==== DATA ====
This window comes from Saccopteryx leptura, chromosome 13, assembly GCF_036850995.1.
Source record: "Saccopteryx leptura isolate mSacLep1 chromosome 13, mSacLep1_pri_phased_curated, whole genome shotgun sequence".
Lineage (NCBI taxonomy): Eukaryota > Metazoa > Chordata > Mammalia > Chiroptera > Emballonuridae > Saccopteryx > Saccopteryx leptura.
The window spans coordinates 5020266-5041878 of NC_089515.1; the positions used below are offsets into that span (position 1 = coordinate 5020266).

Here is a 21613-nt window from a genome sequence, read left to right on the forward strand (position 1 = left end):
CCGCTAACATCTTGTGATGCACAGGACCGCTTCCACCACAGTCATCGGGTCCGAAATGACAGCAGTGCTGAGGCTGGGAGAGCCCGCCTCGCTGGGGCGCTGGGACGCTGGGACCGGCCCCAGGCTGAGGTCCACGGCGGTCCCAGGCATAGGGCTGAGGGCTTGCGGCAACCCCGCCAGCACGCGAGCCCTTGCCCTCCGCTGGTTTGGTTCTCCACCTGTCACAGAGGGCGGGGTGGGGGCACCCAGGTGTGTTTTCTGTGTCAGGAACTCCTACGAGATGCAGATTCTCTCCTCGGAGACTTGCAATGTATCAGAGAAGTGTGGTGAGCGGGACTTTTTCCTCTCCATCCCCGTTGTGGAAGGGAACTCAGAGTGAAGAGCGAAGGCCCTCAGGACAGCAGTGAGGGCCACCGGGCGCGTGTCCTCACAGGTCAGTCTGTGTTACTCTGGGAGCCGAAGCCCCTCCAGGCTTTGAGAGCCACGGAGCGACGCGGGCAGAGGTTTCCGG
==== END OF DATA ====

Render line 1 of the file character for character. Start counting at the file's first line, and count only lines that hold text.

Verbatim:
This window comes from Saccopteryx leptura, chromosome 13, assembly GCF_036850995.1.